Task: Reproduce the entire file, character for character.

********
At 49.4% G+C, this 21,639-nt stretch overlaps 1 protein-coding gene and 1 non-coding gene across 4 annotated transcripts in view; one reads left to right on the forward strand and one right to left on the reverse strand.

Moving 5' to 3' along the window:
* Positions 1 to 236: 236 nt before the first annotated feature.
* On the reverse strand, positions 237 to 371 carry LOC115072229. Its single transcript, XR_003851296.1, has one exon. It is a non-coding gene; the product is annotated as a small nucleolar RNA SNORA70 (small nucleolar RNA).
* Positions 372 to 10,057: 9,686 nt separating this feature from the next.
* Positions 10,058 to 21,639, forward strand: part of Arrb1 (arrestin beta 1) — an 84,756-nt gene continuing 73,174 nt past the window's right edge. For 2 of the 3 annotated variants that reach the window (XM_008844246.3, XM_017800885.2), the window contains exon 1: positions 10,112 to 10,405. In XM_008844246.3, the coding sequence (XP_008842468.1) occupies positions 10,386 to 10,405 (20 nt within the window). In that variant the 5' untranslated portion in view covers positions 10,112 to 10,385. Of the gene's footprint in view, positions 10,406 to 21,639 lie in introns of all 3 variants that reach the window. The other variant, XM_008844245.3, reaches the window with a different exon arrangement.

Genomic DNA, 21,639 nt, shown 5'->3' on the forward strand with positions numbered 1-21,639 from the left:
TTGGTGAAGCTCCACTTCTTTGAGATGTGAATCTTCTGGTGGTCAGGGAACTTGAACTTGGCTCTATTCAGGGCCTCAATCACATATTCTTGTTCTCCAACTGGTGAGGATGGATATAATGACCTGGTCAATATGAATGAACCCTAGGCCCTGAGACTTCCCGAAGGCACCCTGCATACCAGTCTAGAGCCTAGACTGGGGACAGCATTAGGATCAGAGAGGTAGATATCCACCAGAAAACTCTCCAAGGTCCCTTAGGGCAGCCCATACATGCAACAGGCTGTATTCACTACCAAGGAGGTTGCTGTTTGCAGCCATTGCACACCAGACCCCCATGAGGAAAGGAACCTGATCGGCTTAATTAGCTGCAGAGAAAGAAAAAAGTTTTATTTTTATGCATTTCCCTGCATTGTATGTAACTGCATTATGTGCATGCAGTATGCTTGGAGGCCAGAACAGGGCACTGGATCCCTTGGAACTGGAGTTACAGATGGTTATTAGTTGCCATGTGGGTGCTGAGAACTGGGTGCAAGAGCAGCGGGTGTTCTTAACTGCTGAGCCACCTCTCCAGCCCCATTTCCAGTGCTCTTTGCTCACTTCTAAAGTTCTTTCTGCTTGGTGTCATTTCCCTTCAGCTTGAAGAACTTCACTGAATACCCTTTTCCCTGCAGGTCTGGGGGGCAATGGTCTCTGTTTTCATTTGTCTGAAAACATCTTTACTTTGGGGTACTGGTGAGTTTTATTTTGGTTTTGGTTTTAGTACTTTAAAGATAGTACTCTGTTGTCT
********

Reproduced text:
At 49.4% G+C, this 21,639-nt stretch overlaps 1 protein-coding gene and 1 non-coding gene across 4 annotated transcripts in view; one reads left to right on the forward strand and one right to left on the reverse strand.

Moving 5' to 3' along the window:
* Positions 1 to 236: 236 nt before the first annotated feature.
* On the reverse strand, positions 237 to 371 carry LOC115072229. Its single transcript, XR_003851296.1, has one exon. It is a non-coding gene; the product is annotated as a small nucleolar RNA SNORA70 (small nucleolar RNA).
* Positions 372 to 10,057: 9,686 nt separating this feature from the next.
* Positions 10,058 to 21,639, forward strand: part of Arrb1 (arrestin beta 1) — an 84,756-nt gene continuing 73,174 nt past the window's right edge. For 2 of the 3 annotated variants that reach the window (XM_008844246.3, XM_017800885.2), the window contains exon 1: positions 10,112 to 10,405. In XM_008844246.3, the coding sequence (XP_008842468.1) occupies positions 10,386 to 10,405 (20 nt within the window). In that variant the 5' untranslated portion in view covers positions 10,112 to 10,385. Of the gene's footprint in view, positions 10,406 to 21,639 lie in introns of all 3 variants that reach the window. The other variant, XM_008844245.3, reaches the window with a different exon arrangement.

Genomic DNA, 21,639 nt, shown 5'->3' on the forward strand with positions numbered 1-21,639 from the left:
TTGGTGAAGCTCCACTTCTTTGAGATGTGAATCTTCTGGTGGTCAGGGAACTTGAACTTGGCTCTATTCAGGGCCTCAATCACATATTCTTGTTCTCCAACTGGTGAGGATGGATATAATGACCTGGTCAATATGAATGAACCCTAGGCCCTGAGACTTCCCGAAGGCACCCTGCATACCAGTCTAGAGCCTAGACTGGGGACAGCATTAGGATCAGAGAGGTAGATATCCACCAGAAAACTCTCCAAGGTCCCTTAGGGCAGCCCATACATGCAACAGGCTGTATTCACTACCAAGGAGGTTGCTGTTTGCAGCCATTGCACACCAGACCCCCATGAGGAAAGGAACCTGATCGGCTTAATTAGCTGCAGAGAAAGAAAAAAGTTTTATTTTTATGCATTTCCCTGCATTGTATGTAACTGCATTATGTGCATGCAGTATGCTTGGAGGCCAGAACAGGGCACTGGATCCCTTGGAACTGGAGTTACAGATGGTTATTAGTTGCCATGTGGGTGCTGAGAACTGGGTGCAAGAGCAGCGGGTGTTCTTAACTGCTGAGCCACCTCTCCAGCCCCATTTCCAGTGCTCTTTGCTCACTTCTAAAGTTCTTTCTGCTTGGTGTCATTTCCCTTCAGCTTGAAGAACTTCACTGAATACCCTTTTCCCTGCAGGTCTGGGGGGCAATGGTCTCTGTTTTCATTTGTCTGAAAACATCTTTACTTTGGGGTACTGGTGAGTTTTATTTTGGTTTTGGTTTTAGTACTTTAAAGATAGTACTCTGTTGTCT